BANGKOK (Reuters) – Thai police fired stinging liquid from water cannon at thousands of protesters on Friday in the most violent escalation of three months of demonstrations against the government of Prime Minister Prayuth Chan-ocha, a former junta leader.
Protesters, defying a government ban on gatherings for a second day in Bangkok, pushed back against helmeted police who advanced with batons and riot shields. In scenes resembling Hong Kong protests, demonstrators held umbrellas against the water.
Youth-led protests have grown into the biggest challenge in years to a political establishment dominated by military figures and the Royal Palace of King Maha Vajiralongkorn.
“The dictatorial government is using violence to disperse the people’s movement,” said Tattep Ruangprapaikitseree, one of the protest leaders. He was arrested hours later, along with six other protesters, police said.
The king has made no direct comment on the protests, but in comments broadcast on state television, he said Thailand “needs people who love the country and love the monarchy”.
Until now, police had not used major force to suppress peaceful protests that have drawn tens of thousands of people, although around 50 demonstrators – including several leaders – have been arrested in the past week.
A journalist for online media Prachatai was arrested live on air, the independent outlet said.
The government banned political gatherings of more than five people on Thursday and police spokesman Kissana Phathanacharoen defended the use of water cannon as proportionate. The chemicals in the water were not dangerous, he said.
“The police abided by international standards to disperse the demonstration,” he told a news conference.
Organisers told protesters to disperse more than three hours after they gathered.
“I am not afraid for myself. I fear more for the future of the country,” said one protester Poom, 31, who did not want to give his full name.
Protests were reported from provinces across Thailand in reaction. A demonstration sprang up at a university campus outside Bangkok and police faced off with another group of people on a city road.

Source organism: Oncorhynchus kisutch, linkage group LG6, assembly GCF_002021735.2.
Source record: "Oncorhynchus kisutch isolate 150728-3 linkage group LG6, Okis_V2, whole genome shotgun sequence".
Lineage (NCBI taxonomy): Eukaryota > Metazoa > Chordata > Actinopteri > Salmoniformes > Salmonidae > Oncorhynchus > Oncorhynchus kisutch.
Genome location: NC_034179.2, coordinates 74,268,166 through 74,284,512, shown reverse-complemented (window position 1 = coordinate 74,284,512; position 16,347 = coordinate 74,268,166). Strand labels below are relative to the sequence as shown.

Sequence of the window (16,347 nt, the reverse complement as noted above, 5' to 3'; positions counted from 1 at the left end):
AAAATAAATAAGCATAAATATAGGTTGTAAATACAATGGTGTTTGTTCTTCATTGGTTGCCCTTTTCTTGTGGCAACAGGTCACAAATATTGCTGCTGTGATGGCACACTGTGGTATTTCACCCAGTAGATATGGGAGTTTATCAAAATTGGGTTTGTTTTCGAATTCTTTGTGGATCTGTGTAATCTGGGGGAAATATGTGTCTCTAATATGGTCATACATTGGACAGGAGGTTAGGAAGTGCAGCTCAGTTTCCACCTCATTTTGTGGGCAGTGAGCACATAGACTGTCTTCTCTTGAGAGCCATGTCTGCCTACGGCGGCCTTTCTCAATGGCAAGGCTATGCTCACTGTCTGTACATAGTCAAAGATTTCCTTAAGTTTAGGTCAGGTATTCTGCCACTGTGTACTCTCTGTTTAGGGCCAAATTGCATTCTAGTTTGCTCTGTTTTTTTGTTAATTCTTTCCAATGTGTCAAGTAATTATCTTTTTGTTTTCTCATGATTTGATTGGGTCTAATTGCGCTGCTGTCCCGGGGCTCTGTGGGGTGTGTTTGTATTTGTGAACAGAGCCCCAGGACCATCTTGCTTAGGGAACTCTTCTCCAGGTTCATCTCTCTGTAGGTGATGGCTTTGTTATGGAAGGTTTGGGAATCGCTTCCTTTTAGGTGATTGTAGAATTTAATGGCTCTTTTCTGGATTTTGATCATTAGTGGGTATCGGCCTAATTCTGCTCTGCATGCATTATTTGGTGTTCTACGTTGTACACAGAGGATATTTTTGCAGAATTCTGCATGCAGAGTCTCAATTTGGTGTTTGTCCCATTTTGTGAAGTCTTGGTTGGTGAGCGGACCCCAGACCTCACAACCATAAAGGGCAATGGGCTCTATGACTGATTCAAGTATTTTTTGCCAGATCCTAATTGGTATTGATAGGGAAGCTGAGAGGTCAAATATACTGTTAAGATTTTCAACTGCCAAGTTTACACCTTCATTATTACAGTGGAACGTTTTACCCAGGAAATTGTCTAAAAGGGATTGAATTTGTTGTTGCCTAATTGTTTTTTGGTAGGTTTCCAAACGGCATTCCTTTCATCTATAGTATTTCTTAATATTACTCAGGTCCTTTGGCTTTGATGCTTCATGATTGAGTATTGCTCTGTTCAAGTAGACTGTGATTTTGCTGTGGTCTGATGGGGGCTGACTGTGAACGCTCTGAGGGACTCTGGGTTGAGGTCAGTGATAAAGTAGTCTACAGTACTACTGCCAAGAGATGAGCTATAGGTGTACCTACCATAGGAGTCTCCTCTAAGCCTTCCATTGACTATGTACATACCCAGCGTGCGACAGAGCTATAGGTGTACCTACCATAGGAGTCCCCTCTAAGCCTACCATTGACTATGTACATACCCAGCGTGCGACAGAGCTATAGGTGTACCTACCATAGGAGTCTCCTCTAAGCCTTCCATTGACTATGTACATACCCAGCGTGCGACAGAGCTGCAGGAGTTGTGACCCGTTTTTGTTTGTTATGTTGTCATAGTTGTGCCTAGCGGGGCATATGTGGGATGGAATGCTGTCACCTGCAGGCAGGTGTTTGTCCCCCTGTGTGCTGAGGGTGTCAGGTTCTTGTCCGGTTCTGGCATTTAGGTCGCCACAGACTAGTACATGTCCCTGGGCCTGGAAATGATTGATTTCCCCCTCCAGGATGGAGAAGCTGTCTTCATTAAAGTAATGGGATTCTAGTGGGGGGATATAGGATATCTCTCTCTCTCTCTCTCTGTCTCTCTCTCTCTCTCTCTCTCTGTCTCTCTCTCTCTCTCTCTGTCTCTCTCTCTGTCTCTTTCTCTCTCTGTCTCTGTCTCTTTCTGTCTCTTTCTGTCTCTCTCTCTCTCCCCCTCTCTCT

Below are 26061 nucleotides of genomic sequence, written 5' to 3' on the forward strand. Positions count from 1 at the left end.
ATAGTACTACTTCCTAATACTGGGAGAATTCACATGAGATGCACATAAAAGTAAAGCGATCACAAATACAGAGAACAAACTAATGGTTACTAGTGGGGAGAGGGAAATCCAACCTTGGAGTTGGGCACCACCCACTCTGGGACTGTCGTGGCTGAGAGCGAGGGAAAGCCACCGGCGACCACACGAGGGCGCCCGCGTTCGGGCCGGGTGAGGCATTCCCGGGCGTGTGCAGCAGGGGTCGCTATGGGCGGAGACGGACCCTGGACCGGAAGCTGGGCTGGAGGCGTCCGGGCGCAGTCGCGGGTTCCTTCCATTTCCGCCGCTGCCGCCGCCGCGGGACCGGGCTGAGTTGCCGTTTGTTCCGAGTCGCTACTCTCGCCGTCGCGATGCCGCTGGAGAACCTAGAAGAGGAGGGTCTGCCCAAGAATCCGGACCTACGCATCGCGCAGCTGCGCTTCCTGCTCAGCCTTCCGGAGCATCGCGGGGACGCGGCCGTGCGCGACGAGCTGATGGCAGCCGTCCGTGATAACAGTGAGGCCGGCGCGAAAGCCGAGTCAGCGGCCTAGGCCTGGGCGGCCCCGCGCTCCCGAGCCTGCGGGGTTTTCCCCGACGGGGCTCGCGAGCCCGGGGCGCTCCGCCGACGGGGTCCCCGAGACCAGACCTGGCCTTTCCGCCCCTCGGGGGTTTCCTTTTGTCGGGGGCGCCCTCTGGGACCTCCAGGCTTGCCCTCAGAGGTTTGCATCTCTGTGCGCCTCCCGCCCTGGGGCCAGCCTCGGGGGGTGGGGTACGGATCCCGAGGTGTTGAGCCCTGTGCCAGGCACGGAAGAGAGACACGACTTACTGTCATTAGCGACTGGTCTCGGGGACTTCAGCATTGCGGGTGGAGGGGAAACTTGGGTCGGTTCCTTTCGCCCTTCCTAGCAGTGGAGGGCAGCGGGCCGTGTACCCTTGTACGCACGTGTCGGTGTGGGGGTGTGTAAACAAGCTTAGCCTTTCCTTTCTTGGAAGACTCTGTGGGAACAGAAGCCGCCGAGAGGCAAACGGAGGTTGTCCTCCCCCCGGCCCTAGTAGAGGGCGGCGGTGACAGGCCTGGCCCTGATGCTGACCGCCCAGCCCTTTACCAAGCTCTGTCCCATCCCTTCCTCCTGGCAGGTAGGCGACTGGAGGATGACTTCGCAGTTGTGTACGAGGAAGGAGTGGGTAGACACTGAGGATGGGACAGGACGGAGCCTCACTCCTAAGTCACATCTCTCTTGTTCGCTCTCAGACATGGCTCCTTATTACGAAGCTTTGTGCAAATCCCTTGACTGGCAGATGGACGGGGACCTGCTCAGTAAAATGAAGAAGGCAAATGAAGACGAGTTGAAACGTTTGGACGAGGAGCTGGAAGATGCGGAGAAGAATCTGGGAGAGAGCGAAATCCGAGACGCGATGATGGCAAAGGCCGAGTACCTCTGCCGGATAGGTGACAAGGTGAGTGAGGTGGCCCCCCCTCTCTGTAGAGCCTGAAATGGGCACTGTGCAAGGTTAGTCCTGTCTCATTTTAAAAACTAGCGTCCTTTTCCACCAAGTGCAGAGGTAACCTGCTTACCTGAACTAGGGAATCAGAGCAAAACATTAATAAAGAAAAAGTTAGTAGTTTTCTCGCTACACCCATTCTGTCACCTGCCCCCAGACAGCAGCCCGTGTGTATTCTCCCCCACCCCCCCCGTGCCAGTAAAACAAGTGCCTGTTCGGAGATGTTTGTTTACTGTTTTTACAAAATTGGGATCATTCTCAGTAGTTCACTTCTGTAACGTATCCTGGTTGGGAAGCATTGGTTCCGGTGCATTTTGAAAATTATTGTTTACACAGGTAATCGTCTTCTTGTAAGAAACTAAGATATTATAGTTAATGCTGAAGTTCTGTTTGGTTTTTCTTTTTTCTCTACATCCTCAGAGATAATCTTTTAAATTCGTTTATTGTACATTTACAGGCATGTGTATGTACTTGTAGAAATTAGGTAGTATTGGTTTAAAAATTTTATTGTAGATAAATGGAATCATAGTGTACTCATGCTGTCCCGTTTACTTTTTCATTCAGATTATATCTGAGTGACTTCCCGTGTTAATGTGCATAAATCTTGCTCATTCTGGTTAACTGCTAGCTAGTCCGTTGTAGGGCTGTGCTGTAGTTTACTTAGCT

Prayuth first took power as army chief in a 2014 coup. Critics say he engineered a general election last year to keep hold of power as a civilian prime minister.
He says the election was fair.
Protesters also want a new constitution, to replace one drafted under military rule.
“I’m not quitting,” Prayuth told reporters after an emergency cabinet meeting, adding that emergency measures would be in force for up to 30 days.
Calls have also built up among protesters for reforms to the monarchy, which is accused by protesters of helping to entrench decades of military influence in politics.
The only specific incident cited by the government for the imposition of emergency measures was one in which Queen Suthida’s motorcade was jeered, but it also said protests were damaging the economy and national security.
Police said on Friday that two men would be charged with attempted violence against the queen, which carries a possible death sentence if her life is thought to have been threatened. Even if not, the charge can mean life in jail.
The office of the United Nations’ High Commissioner for Human Rights said it was concerned about the situation in Thailand, especially the application of serious charges against people peacefully exercising their rights.
Thai parliamentary opposition parties condemned the emergency measures and the “excessive action from the government in dispersing the demonstration.”
“The use of force to suppress the protest adds fuel to the fire of hatred and increases the crisis of faith,” six parties said in a statement.
(Additional reporting by Chayut Setboonsarng and Panarat Thepgumpanat in Bangkok, Michael Shields in Switzerland; Writing by Matthew Tostevin; Editing by Alex Richardson, Andrew Cawthorne and Toby Chopra)